In light of recent events and the current "war on terrorism" it seems critical to move away from political rhetoric and approach the issue with as much reasonable objectivity as possible. The central question that Andrew Valls attempts to answer is weather terrorism can be justified. He argues that it can in some cases when measured against just war theory. Just war theory sets moral limits on the waging of war while justifying its legitimacy. I am in agreement with his conclusion but my defense of his argument relies on acceptance of his definition of terrorism, which seems to me rather broad.
Valls defines terrorism as political violence done to persons or property committed by nonstate actors. It must be politically motivated for any other form of violence is considered crime and subject to domestic laws. He adds violence against property to include attacks that would be considered terrorism even though they do not harm people. An example of this would be the bombing of an abortion clinic. When he limits the violence to nonstate actors, he doesn't deny the existence of state sponsored terrorism. He states that this type of violence is a matter of domestic justice, and in cases outside its borders, just war theory can be applied.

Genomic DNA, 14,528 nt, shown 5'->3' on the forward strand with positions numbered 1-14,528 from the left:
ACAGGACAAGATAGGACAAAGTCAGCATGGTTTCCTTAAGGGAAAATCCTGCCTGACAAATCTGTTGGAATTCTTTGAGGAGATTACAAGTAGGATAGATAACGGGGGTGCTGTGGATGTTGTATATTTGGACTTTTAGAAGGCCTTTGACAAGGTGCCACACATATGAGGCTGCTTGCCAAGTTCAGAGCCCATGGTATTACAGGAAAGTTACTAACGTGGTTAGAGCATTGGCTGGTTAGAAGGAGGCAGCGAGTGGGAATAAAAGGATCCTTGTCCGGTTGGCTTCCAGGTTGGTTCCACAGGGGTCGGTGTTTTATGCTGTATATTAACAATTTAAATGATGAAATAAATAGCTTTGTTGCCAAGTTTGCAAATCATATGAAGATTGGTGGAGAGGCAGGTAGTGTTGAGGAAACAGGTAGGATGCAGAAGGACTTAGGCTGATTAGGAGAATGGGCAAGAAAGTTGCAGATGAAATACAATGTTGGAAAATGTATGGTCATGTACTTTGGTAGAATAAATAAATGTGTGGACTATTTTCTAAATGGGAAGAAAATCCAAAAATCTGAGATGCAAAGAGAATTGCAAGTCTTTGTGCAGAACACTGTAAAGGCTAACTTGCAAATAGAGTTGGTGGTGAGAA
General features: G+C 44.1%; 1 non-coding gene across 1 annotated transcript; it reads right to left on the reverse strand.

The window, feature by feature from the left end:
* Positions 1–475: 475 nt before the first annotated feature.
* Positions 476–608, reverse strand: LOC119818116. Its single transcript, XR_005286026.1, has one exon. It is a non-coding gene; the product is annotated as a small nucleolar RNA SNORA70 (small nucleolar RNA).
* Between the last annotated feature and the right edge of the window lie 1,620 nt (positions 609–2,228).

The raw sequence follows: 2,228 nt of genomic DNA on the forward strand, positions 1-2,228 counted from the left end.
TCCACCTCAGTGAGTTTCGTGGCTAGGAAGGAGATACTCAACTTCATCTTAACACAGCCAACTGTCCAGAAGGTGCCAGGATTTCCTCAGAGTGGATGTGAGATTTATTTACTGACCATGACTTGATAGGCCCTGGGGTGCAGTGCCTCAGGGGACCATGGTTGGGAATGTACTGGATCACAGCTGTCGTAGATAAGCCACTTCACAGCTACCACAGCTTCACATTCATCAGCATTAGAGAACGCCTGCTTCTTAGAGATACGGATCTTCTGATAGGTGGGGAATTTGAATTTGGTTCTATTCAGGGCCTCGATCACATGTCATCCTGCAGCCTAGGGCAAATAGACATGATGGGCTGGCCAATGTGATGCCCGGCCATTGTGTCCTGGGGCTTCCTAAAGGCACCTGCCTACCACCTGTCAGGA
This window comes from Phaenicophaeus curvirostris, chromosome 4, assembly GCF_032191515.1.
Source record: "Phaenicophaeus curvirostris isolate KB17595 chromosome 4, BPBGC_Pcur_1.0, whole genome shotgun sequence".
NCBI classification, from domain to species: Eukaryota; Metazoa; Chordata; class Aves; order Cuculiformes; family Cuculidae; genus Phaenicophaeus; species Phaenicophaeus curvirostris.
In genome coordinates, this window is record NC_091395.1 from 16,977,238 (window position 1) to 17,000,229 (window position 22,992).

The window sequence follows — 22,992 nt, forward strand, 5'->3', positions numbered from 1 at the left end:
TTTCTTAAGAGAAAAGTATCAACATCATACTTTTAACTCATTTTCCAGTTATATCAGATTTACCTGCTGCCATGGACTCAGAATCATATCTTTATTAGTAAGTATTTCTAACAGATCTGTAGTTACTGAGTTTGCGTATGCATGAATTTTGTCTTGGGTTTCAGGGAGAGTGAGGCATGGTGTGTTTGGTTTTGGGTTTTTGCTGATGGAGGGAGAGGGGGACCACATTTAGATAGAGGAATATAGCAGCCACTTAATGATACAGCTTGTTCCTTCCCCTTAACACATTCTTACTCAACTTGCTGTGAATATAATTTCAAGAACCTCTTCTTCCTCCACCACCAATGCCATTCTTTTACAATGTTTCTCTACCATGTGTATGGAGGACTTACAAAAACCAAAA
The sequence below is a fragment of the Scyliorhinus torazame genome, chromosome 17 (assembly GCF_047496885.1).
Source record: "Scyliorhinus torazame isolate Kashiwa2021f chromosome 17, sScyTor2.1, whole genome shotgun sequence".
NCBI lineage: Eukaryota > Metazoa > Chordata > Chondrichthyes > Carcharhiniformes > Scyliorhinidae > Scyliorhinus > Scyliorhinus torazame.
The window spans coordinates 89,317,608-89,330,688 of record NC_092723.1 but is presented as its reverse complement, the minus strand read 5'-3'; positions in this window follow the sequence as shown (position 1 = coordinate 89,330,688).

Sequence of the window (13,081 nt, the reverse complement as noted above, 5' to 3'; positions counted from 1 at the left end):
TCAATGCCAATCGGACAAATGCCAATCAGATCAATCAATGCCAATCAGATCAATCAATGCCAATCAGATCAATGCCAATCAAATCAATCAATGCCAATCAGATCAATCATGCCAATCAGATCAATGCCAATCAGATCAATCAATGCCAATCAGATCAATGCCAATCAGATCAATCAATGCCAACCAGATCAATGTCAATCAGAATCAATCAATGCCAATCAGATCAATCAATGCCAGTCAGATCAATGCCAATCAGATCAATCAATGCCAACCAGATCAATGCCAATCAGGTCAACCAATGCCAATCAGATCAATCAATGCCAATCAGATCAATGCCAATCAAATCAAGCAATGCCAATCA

With this definition he attempts to avoid two difficulties. He does not prejudge the issue by characterizing terrorism as something intrinsically wrong, which is what Walzer seems to do. How can there be serious discussion about a normative issue if it is already defined as unjustifiable? He also attempts to avoid making his definition stipulative.
I would argue that Valls' definition is too broad with respect to his contention that it is nonessential to include fear or intimidation as a deliberate strategy of terrorism. Of course if this provision were added, it would weaken his argument by disqualifying many cases of nonstate violence. Held's definition is very similar to Valls', but Held... Continues...